Tag: farming

Homeopathy for Plants

Homeopathy for Plants A practical guide for indoor, balcony, and garden plants

One of the most frustrating experiences you can have in the garden is to see a plant—or worse, and entire bed! —struggling with disease or pests. Conscientious farmers want to bring health to their gardens, but the chemical remedies provided on the shelves of…

Grow Hope

In this beautiful film produced by the talented Amy Melious, I have the honor of introducing four remarkable individuals making a difference in the world through their involvement in the Biointensive farming movement. Meet Mary Zellachild from California, Samuel and Perris Nderitu from Kenya,…

Me, on June 21 in Fort Bragg, CA

I’ll be giving a talk, “Food for the Future: NOW” in Fort Bragg, California on Thursday, June 21st! For FREE!! I’ll be discussing how sustainable, localized, small-scale agriculture can be productive, profitable, and can help solve some of our most serious environmental and social challenges – and how we can each participate in that solution. Location: 6:30-8:30 PM 490 North Harold Street. Come one, come all!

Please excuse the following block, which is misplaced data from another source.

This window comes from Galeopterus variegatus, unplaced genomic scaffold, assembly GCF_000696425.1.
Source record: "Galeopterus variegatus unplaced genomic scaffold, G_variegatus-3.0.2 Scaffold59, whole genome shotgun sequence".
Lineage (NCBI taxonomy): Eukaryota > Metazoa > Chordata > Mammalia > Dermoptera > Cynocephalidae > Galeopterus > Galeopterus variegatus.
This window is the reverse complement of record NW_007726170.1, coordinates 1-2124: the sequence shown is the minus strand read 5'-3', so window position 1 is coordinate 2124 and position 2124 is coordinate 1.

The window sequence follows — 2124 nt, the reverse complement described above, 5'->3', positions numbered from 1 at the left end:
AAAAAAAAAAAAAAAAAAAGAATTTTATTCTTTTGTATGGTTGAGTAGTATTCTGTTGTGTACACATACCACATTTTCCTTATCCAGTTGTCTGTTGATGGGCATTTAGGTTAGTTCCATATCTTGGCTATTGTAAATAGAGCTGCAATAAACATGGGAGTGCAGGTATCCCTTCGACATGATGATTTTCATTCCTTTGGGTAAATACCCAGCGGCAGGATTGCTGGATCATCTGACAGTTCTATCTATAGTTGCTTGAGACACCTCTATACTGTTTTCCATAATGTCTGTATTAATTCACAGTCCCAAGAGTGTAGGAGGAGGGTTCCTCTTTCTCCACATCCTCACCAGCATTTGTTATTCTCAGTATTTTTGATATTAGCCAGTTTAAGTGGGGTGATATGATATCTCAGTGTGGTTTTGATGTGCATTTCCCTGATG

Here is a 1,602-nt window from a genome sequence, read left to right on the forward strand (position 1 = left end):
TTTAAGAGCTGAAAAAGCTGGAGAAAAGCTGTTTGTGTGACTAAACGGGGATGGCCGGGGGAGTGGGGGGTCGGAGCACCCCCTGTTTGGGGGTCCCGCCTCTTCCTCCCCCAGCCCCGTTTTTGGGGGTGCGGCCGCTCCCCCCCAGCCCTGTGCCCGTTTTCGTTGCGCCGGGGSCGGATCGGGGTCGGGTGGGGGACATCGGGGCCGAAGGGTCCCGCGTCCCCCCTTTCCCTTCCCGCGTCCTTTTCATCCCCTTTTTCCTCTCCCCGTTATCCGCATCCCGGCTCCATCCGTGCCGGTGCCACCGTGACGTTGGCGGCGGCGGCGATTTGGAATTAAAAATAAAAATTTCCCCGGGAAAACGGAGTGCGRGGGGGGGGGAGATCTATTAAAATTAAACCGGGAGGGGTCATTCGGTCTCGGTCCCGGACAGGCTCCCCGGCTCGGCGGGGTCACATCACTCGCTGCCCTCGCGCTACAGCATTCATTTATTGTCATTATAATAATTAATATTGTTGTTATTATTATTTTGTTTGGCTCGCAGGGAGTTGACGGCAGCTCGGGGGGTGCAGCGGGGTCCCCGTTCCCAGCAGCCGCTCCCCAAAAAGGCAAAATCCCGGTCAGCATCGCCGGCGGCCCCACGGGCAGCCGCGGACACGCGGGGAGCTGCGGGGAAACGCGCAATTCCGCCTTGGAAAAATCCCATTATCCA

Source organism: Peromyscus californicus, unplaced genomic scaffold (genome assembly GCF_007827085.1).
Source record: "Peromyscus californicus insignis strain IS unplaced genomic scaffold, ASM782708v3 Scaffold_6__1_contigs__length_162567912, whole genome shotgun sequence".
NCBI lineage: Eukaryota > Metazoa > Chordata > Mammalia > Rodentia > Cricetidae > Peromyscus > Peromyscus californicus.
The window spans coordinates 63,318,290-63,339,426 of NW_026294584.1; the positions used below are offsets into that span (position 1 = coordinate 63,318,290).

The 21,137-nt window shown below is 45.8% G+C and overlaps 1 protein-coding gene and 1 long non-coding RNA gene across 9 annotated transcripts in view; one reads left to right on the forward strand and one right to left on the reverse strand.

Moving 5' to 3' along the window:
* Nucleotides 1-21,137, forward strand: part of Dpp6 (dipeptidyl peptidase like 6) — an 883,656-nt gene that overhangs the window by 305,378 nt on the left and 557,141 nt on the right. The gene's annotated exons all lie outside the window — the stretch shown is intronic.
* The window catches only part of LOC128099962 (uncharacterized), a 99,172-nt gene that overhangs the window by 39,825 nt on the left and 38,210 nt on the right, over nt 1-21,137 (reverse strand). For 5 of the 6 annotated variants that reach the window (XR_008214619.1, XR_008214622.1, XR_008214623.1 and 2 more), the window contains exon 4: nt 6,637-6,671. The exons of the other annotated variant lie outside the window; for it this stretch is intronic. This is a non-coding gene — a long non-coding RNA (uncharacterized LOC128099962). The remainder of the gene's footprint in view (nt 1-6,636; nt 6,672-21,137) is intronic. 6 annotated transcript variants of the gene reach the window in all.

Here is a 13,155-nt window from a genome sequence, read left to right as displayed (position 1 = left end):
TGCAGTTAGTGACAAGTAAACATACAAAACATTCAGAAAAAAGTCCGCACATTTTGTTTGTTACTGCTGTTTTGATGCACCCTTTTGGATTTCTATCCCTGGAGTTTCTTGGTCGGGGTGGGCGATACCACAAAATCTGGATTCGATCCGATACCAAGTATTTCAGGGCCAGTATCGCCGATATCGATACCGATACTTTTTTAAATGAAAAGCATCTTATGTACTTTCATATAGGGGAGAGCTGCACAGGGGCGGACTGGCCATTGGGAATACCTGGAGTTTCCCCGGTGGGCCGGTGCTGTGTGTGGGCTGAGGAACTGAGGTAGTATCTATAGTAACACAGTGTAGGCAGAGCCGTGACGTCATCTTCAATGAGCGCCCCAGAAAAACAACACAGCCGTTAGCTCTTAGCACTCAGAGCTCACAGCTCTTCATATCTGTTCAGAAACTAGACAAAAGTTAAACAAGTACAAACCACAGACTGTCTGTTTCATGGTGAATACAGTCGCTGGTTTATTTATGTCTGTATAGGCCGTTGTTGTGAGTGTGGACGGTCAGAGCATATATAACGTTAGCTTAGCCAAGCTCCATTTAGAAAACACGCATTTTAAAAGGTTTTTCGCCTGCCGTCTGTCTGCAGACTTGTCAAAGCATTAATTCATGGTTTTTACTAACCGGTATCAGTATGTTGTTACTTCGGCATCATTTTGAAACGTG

Barley – A Versatile Crop

Beardless Shrene Barley

Barley (Hordeum vulgare) is a dynamic late autumn, winter and early spring grain crop that is somewhat higher in calories that other short-day crops. Added to soups, it tastes great, and thickens the broth beautifully. It can also be used as a fodder crop…

Sweet Potatoes!

Sweet Potatoes (Ipomoea batatas) are starchy root vegetables originating from Central or South America. Not to be confused with starchier and drier yams (Dioscorea) from Africa and Asia, sweet potatoes have a long shelf life and are usually sweeter and moister than regular white potatoes (Solanum tuberosum). In addition to being delicious, they are a very important crop in diet planning, because of the number of calories they contain per pound, and for overall sustainable gardening and farming!

Hedgerows:

“Hedgerows” is an old English term that refers to narrow planting strips of trees or shrubs that grow along field borders, fence lines and waterways. These borders serve as effective windbreaks and improve conditions for the nearby crops, forming an “edge habitat” that supports ecological diversity.